High Court rejects Defra’s timetable for new air quality plan

22nd November 2016

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Steve Leatherbarrow

The High Court has ordered the government to draw up a new air quality plan by July 2017 after ruling that its own deadline of September was ar too leisurely'.

The order follows a High Court ruling at the beginning of the month that the environment department’s (Defra) strategy to cut nitrogen dioxide (NO2) was not lawful since it would not bring the UK into compliance with the law ‘as soon as possible’, as ordered by the Supreme Court after Defra lost a similar case in April 2015.

The strategy, published by Defra in 2015, included plans to create clean air zones (CAZs) in Birmingham, Leeds, Nottingham, Derby and Southampton by 2020. The zones would introduce charges for buses, taxis, coaches and lorries that do not meet minimum emissions standards.

A draft plan to replace this must be ready by April 2017, with a final plan complete by July, Mr Justice Garnham said.

The judge also ordered Defra to publish the technical data on which it was basing its plans. The department had knowingly used over-optimistic estimates of future emissions from diesel cars, he said.

He granted ClientEarth permission to go back to court if there were any further problems with the draft plan.

James Thornton, chief executive of ClientEarth, said: ‘We are delighted with the ruling and the fact the judge did not agree with the government’s timetable for tackling this public health crisis.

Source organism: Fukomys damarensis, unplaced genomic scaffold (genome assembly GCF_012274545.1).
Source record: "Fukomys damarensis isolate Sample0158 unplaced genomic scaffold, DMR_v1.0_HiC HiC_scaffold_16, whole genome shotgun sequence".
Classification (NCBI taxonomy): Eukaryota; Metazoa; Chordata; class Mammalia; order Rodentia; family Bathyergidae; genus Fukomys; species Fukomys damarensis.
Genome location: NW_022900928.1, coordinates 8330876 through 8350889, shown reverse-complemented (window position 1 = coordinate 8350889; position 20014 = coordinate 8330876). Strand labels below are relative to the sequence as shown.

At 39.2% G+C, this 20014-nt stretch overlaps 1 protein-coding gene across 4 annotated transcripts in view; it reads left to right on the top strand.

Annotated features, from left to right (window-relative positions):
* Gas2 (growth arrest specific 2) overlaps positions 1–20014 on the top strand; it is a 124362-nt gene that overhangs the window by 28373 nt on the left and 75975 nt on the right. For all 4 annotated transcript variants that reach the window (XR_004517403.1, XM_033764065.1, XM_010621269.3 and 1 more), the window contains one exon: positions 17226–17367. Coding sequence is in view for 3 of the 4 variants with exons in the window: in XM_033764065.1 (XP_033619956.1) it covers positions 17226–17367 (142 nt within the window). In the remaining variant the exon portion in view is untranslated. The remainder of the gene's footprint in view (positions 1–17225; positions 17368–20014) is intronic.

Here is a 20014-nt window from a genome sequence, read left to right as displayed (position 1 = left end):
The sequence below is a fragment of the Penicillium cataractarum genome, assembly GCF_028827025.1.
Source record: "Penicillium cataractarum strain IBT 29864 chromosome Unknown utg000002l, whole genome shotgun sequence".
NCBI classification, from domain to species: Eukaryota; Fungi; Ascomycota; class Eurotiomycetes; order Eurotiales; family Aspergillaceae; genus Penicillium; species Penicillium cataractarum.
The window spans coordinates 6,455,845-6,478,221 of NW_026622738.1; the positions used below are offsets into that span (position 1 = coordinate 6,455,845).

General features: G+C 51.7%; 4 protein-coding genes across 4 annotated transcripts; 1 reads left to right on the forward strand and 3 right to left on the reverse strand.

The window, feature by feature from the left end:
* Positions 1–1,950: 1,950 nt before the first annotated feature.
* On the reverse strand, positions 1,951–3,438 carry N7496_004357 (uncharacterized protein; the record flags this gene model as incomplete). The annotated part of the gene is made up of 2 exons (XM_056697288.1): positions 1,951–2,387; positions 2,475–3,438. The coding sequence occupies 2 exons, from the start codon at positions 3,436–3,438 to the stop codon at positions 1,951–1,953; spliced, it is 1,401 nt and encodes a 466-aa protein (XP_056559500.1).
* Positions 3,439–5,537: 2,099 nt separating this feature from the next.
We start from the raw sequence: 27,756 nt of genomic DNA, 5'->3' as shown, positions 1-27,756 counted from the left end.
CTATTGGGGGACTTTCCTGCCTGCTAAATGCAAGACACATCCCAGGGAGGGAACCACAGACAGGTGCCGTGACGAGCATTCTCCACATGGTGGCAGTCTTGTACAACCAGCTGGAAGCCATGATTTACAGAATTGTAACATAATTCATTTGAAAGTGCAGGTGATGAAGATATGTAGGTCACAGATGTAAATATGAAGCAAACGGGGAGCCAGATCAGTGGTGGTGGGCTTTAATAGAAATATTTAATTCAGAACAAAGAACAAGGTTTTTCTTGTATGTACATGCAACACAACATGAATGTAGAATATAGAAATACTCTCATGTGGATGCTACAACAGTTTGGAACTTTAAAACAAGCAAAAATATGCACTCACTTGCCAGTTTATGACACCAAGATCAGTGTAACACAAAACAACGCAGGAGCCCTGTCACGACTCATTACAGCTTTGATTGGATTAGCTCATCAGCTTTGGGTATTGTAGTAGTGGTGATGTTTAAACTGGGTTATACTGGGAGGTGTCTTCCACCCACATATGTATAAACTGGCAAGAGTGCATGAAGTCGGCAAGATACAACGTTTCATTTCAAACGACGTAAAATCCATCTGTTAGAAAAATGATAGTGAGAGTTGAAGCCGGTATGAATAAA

‘The government has said throughout this process that it takes air pollution seriously. Until now, its actions have not lived up to this claim. Now is the time for the government to prove that it truly cares about people’s health and the environment and take decisive action to tackle illegal air pollution in this country,’ he said.

Defra’s data shows that NO2 is responsible for 23,500 deaths a year in the UK. Limits for NO2 were introduced by EU law in 1999 and were due to be achieved by 2010.

A spokesperson for Defra said: ‘Our plans have always followed the best available evidence - we have always been clear that we are ready to update them if necessary.

‘We can now confirm a timetable for updating our plans next year and further improving the nation’s air quality,’ he added.


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